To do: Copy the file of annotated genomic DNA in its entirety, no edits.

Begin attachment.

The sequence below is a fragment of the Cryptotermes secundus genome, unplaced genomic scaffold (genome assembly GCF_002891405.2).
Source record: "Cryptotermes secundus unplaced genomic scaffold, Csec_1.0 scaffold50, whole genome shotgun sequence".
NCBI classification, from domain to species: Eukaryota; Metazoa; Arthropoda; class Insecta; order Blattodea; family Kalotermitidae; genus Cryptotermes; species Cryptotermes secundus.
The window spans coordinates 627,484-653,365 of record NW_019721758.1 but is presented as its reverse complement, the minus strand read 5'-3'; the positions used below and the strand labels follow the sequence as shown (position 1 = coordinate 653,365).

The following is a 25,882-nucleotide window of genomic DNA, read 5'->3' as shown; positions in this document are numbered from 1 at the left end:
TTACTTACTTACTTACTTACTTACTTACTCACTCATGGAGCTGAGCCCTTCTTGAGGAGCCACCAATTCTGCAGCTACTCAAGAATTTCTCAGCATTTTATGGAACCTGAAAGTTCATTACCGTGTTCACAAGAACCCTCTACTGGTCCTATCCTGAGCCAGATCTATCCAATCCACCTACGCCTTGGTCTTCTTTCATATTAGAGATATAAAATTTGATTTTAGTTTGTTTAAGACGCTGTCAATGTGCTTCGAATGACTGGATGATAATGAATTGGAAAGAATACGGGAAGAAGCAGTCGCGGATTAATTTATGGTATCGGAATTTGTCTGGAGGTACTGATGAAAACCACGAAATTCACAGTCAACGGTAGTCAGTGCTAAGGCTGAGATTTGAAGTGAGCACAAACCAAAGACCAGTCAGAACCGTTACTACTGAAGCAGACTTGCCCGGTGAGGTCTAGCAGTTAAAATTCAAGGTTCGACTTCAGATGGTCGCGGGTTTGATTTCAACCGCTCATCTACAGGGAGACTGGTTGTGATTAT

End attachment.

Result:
The sequence below is a fragment of the Cryptotermes secundus genome, unplaced genomic scaffold (genome assembly GCF_002891405.2).
Source record: "Cryptotermes secundus unplaced genomic scaffold, Csec_1.0 scaffold50, whole genome shotgun sequence".
NCBI classification, from domain to species: Eukaryota; Metazoa; Arthropoda; class Insecta; order Blattodea; family Kalotermitidae; genus Cryptotermes; species Cryptotermes secundus.
The window spans coordinates 627,484-653,365 of record NW_019721758.1 but is presented as its reverse complement, the minus strand read 5'-3'; the positions used below and the strand labels follow the sequence as shown (position 1 = coordinate 653,365).

The following is a 25,882-nucleotide window of genomic DNA, read 5'->3' as shown; positions in this document are numbered from 1 at the left end:
TTACTTACTTACTTACTTACTTACTTACTCACTCATGGAGCTGAGCCCTTCTTGAGGAGCCACCAATTCTGCAGCTACTCAAGAATTTCTCAGCATTTTATGGAACCTGAAAGTTCATTACCGTGTTCACAAGAACCCTCTACTGGTCCTATCCTGAGCCAGATCTATCCAATCCACCTACGCCTTGGTCTTCTTTCATATTAGAGATATAAAATTTGATTTTAGTTTGTTTAAGACGCTGTCAATGTGCTTCGAATGACTGGATGATAATGAATTGGAAAGAATACGGGAAGAAGCAGTCGCGGATTAATTTATGGTATCGGAATTTGTCTGGAGGTACTGATGAAAACCACGAAATTCACAGTCAACGGTAGTCAGTGCTAAGGCTGAGATTTGAAGTGAGCACAAACCAAAGACCAGTCAGAACCGTTACTACTGAAGCAGACTTGCCCGGTGAGGTCTAGCAGTTAAAATTCAAGGTTCGACTTCAGATGGTCGCGGGTTTGATTTCAACCGCTCATCTACAGGGAGACTGGTTGTGATTAT